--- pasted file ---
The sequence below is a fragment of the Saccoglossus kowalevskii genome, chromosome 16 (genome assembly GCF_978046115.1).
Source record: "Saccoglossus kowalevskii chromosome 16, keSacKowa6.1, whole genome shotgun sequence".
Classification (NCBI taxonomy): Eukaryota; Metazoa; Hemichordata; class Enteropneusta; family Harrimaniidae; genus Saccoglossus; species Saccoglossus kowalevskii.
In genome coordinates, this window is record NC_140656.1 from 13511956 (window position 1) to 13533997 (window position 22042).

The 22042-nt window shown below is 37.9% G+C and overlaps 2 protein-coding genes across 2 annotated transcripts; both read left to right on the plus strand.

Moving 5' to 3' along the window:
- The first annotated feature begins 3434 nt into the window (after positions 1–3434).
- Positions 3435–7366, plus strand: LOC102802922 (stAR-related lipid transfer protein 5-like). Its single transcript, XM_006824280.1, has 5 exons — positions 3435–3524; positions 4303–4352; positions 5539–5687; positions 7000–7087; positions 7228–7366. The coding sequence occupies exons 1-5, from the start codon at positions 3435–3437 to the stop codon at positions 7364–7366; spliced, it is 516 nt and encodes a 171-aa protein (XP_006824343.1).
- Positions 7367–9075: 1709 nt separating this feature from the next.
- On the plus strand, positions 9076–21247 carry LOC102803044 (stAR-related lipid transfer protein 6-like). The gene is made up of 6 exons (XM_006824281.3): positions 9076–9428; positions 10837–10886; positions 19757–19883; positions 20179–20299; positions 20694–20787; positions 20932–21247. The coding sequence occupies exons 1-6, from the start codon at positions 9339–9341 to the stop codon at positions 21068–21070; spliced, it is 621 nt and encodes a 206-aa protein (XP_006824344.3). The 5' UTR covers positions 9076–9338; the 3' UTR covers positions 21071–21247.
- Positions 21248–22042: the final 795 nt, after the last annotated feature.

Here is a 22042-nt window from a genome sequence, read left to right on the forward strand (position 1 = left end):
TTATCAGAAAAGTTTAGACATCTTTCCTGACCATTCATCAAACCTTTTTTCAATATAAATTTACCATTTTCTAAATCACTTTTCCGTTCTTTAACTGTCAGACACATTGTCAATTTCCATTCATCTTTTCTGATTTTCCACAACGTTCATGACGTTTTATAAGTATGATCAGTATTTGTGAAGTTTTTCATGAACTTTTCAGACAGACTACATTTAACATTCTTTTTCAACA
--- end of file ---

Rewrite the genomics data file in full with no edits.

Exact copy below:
The sequence below is a fragment of the Saccoglossus kowalevskii genome, chromosome 16 (genome assembly GCF_978046115.1).
Source record: "Saccoglossus kowalevskii chromosome 16, keSacKowa6.1, whole genome shotgun sequence".
Classification (NCBI taxonomy): Eukaryota; Metazoa; Hemichordata; class Enteropneusta; family Harrimaniidae; genus Saccoglossus; species Saccoglossus kowalevskii.
In genome coordinates, this window is record NC_140656.1 from 13511956 (window position 1) to 13533997 (window position 22042).

The 22042-nt window shown below is 37.9% G+C and overlaps 2 protein-coding genes across 2 annotated transcripts; both read left to right on the plus strand.

Moving 5' to 3' along the window:
- The first annotated feature begins 3434 nt into the window (after positions 1–3434).
- Positions 3435–7366, plus strand: LOC102802922 (stAR-related lipid transfer protein 5-like). Its single transcript, XM_006824280.1, has 5 exons — positions 3435–3524; positions 4303–4352; positions 5539–5687; positions 7000–7087; positions 7228–7366. The coding sequence occupies exons 1-5, from the start codon at positions 3435–3437 to the stop codon at positions 7364–7366; spliced, it is 516 nt and encodes a 171-aa protein (XP_006824343.1).
- Positions 7367–9075: 1709 nt separating this feature from the next.
- On the plus strand, positions 9076–21247 carry LOC102803044 (stAR-related lipid transfer protein 6-like). The gene is made up of 6 exons (XM_006824281.3): positions 9076–9428; positions 10837–10886; positions 19757–19883; positions 20179–20299; positions 20694–20787; positions 20932–21247. The coding sequence occupies exons 1-6, from the start codon at positions 9339–9341 to the stop codon at positions 21068–21070; spliced, it is 621 nt and encodes a 206-aa protein (XP_006824344.3). The 5' UTR covers positions 9076–9338; the 3' UTR covers positions 21071–21247.
- Positions 21248–22042: the final 795 nt, after the last annotated feature.

Here is a 22042-nt window from a genome sequence, read left to right on the forward strand (position 1 = left end):
TTATCAGAAAAGTTTAGACATCTTTCCTGACCATTCATCAAACCTTTTTTCAATATAAATTTACCATTTTCTAAATCACTTTTCCGTTCTTTAACTGTCAGACACATTGTCAATTTCCATTCATCTTTTCTGATTTTCCACAACGTTCATGACGTTTTATAAGTATGATCAGTATTTGTGAAGTTTTTCATGAACTTTTCAGACAGACTACATTTAACATTCTTTTTCAACA